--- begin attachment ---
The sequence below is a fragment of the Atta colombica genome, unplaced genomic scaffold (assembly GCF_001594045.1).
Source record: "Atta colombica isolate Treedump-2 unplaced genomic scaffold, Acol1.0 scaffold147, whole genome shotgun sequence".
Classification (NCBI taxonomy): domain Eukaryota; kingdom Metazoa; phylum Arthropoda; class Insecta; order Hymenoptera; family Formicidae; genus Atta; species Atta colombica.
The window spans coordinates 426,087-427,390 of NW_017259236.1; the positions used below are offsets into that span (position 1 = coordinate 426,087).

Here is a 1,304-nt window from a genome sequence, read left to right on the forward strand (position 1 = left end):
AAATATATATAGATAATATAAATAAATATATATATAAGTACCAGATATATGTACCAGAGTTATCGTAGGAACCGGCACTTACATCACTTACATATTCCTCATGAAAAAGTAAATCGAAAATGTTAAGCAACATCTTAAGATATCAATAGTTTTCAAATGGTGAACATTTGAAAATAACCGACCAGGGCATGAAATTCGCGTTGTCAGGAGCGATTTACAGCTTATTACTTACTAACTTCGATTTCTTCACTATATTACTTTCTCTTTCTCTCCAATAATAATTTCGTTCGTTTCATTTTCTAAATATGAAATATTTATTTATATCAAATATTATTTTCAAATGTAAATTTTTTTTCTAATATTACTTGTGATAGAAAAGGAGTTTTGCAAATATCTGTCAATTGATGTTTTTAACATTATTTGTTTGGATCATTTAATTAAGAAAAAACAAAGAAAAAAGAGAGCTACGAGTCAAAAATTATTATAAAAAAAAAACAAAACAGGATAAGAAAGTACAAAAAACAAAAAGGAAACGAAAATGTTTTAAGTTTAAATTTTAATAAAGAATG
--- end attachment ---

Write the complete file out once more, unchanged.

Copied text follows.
The sequence below is a fragment of the Atta colombica genome, unplaced genomic scaffold (assembly GCF_001594045.1).
Source record: "Atta colombica isolate Treedump-2 unplaced genomic scaffold, Acol1.0 scaffold147, whole genome shotgun sequence".
Classification (NCBI taxonomy): domain Eukaryota; kingdom Metazoa; phylum Arthropoda; class Insecta; order Hymenoptera; family Formicidae; genus Atta; species Atta colombica.
The window spans coordinates 426,087-427,390 of NW_017259236.1; the positions used below are offsets into that span (position 1 = coordinate 426,087).

Here is a 1,304-nt window from a genome sequence, read left to right on the forward strand (position 1 = left end):
AAATATATATAGATAATATAAATAAATATATATATAAGTACCAGATATATGTACCAGAGTTATCGTAGGAACCGGCACTTACATCACTTACATATTCCTCATGAAAAAGTAAATCGAAAATGTTAAGCAACATCTTAAGATATCAATAGTTTTCAAATGGTGAACATTTGAAAATAACCGACCAGGGCATGAAATTCGCGTTGTCAGGAGCGATTTACAGCTTATTACTTACTAACTTCGATTTCTTCACTATATTACTTTCTCTTTCTCTCCAATAATAATTTCGTTCGTTTCATTTTCTAAATATGAAATATTTATTTATATCAAATATTATTTTCAAATGTAAATTTTTTTTCTAATATTACTTGTGATAGAAAAGGAGTTTTGCAAATATCTGTCAATTGATGTTTTTAACATTATTTGTTTGGATCATTTAATTAAGAAAAAACAAAGAAAAAAGAGAGCTACGAGTCAAAAATTATTATAAAAAAAAAACAAAACAGGATAAGAAAGTACAAAAAACAAAAAGGAAACGAAAATGTTTTAAGTTTAAATTTTAATAAAGAATG